This is fascinating. Though we know from the memoirs of survivors what is obvious – that the business of survival was a ruthless one – we also know that forms of solidarity, morality, decency and conviction were also of help both in motivating and in organising survival and resistance. How else to explain the re-emergence of a leader like Kurt Schumacher, or the mere existence of a man like my friend Dr Israel Shahak? Of matters like this, Kissinger says nothing. Yet he presumes to write as if from experience, when in fact his war had been quite a cushy one.

More than this, he writes with something like relish, as if he enjoyed imparting the brute lesson that morality and solidarity were mere feeble sentiment. This identification with the sub-Darwinist depravity of those who worshipped only ‘strength’ is unpleasant, as is the opportunity seized by Kissinger to lecture those back home on how little they knew. How often, in later years, were we to be bullied by him and by Nixon, and told that ‘sheltered people in the States’ were to be despised when great enterprises of bombing, destabilisation and secret diplomacy were on foot. It’s the unchanging, minatory rhetoric of the reactionary veteran and Freikorps man; doubly objectionable in one who had seen so little service.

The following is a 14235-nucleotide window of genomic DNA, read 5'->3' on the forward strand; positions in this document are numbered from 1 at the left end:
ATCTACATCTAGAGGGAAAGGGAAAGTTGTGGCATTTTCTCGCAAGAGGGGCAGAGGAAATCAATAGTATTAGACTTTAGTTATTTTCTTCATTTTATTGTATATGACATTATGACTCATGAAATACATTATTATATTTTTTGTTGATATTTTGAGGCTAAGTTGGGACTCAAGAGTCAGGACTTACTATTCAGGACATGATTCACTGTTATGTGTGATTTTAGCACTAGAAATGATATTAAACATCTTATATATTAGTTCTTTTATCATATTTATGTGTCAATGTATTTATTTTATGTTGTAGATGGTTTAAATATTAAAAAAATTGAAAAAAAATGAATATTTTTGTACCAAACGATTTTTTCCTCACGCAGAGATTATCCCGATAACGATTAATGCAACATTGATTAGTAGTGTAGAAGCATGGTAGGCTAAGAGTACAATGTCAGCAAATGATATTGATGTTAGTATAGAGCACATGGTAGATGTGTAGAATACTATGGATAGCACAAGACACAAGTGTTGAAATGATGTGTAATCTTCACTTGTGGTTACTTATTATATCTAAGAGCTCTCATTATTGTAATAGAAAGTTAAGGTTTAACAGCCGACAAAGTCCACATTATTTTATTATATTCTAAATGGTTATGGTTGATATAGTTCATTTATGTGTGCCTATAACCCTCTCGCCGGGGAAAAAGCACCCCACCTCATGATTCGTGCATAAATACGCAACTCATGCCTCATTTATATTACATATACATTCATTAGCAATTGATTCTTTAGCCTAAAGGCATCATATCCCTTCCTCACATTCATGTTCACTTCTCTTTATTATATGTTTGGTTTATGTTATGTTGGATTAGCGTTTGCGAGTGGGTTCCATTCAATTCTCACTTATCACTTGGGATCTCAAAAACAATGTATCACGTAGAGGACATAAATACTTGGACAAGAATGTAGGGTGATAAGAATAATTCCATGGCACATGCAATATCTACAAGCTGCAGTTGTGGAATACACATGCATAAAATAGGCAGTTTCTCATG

Kissinger’s fear of weakness and humiliation, and his pathetic adoration of the winning or the stronger side, has an interesting counterpart in much the same period. As he was working his way into Harvard, so we learn from Isaacson,

in late-night bull-sessions, Kissinger strongly opposed the creation of Israel. ‘He said it would alienate the Arabs and jeopardise US interests. I thought it was a strange view for someone who had been a refugee from Nazi Germany,’ Herbert Engelhardt, who lived downstairs, said. ‘I got the impression that Kissinger suffered less anti-semitism in his youth than I did as a kid in New Jersey.’